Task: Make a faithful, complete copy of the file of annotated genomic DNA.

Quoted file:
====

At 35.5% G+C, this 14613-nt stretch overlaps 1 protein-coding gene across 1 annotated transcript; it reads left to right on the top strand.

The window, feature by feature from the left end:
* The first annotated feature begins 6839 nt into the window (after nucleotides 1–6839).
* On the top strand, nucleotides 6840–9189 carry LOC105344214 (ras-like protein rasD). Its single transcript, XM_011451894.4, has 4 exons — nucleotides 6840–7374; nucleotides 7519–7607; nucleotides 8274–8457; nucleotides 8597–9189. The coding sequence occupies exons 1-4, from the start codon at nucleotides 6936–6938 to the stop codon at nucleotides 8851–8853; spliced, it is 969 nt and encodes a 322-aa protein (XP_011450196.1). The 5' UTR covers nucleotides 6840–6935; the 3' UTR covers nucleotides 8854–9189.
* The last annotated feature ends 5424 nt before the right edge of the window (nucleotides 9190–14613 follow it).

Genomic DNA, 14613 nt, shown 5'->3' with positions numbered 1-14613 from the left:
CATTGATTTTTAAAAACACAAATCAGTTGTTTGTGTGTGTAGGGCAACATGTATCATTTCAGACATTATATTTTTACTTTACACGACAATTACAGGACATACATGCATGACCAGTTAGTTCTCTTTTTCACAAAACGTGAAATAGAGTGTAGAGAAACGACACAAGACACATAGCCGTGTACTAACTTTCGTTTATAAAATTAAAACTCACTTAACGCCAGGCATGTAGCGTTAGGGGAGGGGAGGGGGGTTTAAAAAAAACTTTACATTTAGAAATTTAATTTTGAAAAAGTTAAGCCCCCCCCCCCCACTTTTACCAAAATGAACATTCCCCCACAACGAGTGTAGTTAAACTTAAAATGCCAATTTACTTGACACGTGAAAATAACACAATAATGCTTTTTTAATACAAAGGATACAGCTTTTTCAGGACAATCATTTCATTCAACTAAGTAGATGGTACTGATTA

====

At 35.5% G+C, this 14613-nt stretch overlaps 1 protein-coding gene across 1 annotated transcript; it reads left to right on the top strand.

The window, feature by feature from the left end:
* The first annotated feature begins 6839 nt into the window (after nucleotides 1–6839).
* On the top strand, nucleotides 6840–9189 carry LOC105344214 (ras-like protein rasD). Its single transcript, XM_011451894.4, has 4 exons — nucleotides 6840–7374; nucleotides 7519–7607; nucleotides 8274–8457; nucleotides 8597–9189. The coding sequence occupies exons 1-4, from the start codon at nucleotides 6936–6938 to the stop codon at nucleotides 8851–8853; spliced, it is 969 nt and encodes a 322-aa protein (XP_011450196.1). The 5' UTR covers nucleotides 6840–6935; the 3' UTR covers nucleotides 8854–9189.
* The last annotated feature ends 5424 nt before the right edge of the window (nucleotides 9190–14613 follow it).

Genomic DNA, 14613 nt, shown 5'->3' with positions numbered 1-14613 from the left:
CATTGATTTTTAAAAACACAAATCAGTTGTTTGTGTGTGTAGGGCAACATGTATCATTTCAGACATTATATTTTTACTTTACACGACAATTACAGGACATACATGCATGACCAGTTAGTTCTCTTTTTCACAAAACGTGAAATAGAGTGTAGAGAAACGACACAAGACACATAGCCGTGTACTAACTTTCGTTTATAAAATTAAAACTCACTTAACGCCAGGCATGTAGCGTTAGGGGAGGGGAGGGGGGTTTAAAAAAAACTTTACATTTAGAAATTTAATTTTGAAAAAGTTAAGCCCCCCCCCCCCACTTTTACCAAAATGAACATTCCCCCACAACGAGTGTAGTTAAACTTAAAATGCCAATTTACTTGACACGTGAAAATAACACAATAATGCTTTTTTAATACAAAGGATACAGCTTTTTCAGGACAATCATTTCATTCAACTAAGTAGATGGTACTGATTA